By Zachary Tomanelli
Father Roy Bourgeois came to Ithaca College Sept. 24 to speak about U.S. – Latin American relations. Bourgeois is the founder of the School of the Americas Watch, a group that monitors activity of the military training school, now known as the Western Hemisphere Institute for Security Cooperation at Fort Benning, Ga., where many Latin American soldiers are trained in counterinsurgency methods. Bourgeois shared his experiences and thoughts on U.S. foreign policy.
Buzzsaw: What motivated you to start the School of the Americas Watch?
Father Roy Bourgeois: Nov. 16, 1989 was somewhat of a turning point. The thugs in Central America went after the Jesuits because they were educating the world about what was going on in their countries. They moved into the Jesuits’ campus in El Salvador, dragged six Jesuits out of their rooms along with two women co-workers. They were massacred. This made the front pages of newspapers around the world. It angered members of Congress who knew some of the Jesuits. They sent a congressional task force to investigate. They reported those who did the killing were trained at the U.S. Army School of the Americas at Fort Benning, Ga. So that’s when I and this small group of friends went to Fort Benning and started up the School of the Americas Watch. We knew very little about the school, and what we discovered was the school was well known in Latin America as a school of assassins. They trained over 50,000 soldiers—all funded by the U.S. taxpayer.
B: The School of the Americas Watch has been in existence for nearly 20 years. How would you rate the success of your organizing efforts?
FRB: The movement has just blossomed. We started with a small group, just 10 of us, and this last year we had 20,000 at the main gate in Fort Benning. I would say right now more than half in the movement are college and university students. And this is bigger than the SOA. For many, this is an introduction to our country’s foreign policy in Latin America, and then we start connecting to the Middle East and other parts of the world. It’s an introduction to activism. It’s an introduction to the struggle for justice. We’ve had four countries remove their troops from the school: Venezuela, Argentina, Uruguay and Bolivia.
B: We have just seen a military coup in Honduras. Based on what you understand about Latin America, how did that happen?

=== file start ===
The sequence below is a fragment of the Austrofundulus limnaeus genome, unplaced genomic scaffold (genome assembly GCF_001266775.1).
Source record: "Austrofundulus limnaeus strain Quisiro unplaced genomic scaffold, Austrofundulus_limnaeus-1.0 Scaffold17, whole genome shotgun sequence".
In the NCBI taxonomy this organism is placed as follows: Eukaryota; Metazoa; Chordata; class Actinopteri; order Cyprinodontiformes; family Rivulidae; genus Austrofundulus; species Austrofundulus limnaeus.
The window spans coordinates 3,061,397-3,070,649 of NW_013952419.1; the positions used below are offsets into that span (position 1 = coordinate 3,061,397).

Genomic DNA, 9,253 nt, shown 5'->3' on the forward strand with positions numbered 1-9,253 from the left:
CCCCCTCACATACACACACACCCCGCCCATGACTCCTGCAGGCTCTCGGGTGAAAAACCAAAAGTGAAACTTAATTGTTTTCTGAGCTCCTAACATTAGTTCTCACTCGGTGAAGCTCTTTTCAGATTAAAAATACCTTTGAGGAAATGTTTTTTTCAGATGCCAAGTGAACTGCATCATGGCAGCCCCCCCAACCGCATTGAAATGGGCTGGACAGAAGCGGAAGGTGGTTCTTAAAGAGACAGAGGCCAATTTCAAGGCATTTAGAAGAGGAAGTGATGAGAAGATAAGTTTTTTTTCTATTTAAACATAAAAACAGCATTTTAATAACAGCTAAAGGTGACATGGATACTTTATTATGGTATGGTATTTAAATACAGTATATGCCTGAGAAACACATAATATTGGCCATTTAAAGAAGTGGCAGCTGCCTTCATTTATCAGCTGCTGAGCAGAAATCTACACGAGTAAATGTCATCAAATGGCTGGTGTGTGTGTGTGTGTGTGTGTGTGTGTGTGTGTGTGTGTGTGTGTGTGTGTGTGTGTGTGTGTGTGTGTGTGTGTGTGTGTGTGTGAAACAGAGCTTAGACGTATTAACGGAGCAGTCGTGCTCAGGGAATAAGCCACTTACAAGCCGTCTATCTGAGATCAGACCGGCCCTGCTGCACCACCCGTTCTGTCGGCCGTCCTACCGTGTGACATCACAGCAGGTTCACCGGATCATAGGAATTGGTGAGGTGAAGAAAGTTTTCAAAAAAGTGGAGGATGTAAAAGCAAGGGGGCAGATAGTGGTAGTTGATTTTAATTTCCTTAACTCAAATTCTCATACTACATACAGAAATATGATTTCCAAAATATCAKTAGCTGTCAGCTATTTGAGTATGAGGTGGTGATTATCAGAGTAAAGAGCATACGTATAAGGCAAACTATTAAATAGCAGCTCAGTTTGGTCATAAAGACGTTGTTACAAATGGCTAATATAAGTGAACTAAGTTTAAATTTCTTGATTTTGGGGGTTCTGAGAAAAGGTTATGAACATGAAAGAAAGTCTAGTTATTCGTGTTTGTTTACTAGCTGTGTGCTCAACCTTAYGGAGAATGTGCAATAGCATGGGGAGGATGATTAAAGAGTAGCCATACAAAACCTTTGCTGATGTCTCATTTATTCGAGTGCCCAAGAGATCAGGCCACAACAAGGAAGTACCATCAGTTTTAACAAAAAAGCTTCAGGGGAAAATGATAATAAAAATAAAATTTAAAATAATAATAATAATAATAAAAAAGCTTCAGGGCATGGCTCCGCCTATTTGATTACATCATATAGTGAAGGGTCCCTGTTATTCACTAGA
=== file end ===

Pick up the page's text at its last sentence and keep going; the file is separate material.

FRB: Here’s what happened in Honduras: Manuel Zelaya, who actually is very wealthy, comes from the landed elite and was brought into power by his friends—that’s the way it works. But something happened. He began to become more sympathetic, more compassionate toward the poor. It’s hard to describe. He doubled the minimum wage for the poor, for example. He started directing more money toward health and education for the poor. It infuriated the wealthy elite, and that is why the military removal took place.
B: How would you rate the U.S. response to the coup in Honduras?
FRB: We are a little more hopeful with the U.S. and the State Department under President Obama. But in the early days, he was saying the right things but not accompanied by actions. Now, it is good to hear President Obama and Hillary Clinton saying that the U.S. will not recognize the election if Honduras does not bring back President Zelaya. Obama said Zelaya is the democratically elected president and he must be brought back on unconditional terms. Years ago the U.S. would not have said what we are saying now. Under Bush, this would not have happened. I’m not saying Bush would have come out in support of Micheletti [the de facto Honduran president since the coup], but he would not have said Zelaya must return unconditionally. So there is some hope here.
B: Do you see U.S.-Latin American relations improving under the Obama administration?
FRB: One thing we said to our ambassador in Honduras is that they know our, meaning the U.S.’, track record very well in Central America—all of Latin America. There are so many governments and coups over the decades that we have supported, that we were behind. And the people there expect us to do what we have always done. We have been on the side of the militaries. We have been on the side of the very small wealthy elite who run the country. It is going to take a lot from our country to change that perception. For us to be trusted there has got to be some action—and they haven’t seen it yet. It would be like someone who for 20 years has been abusing another person physically and mentally, and all of a sudden comes in the room and says, “I changed.”
Zachary Tomanelli is a junior journalism major. E-mail him at email@example.com.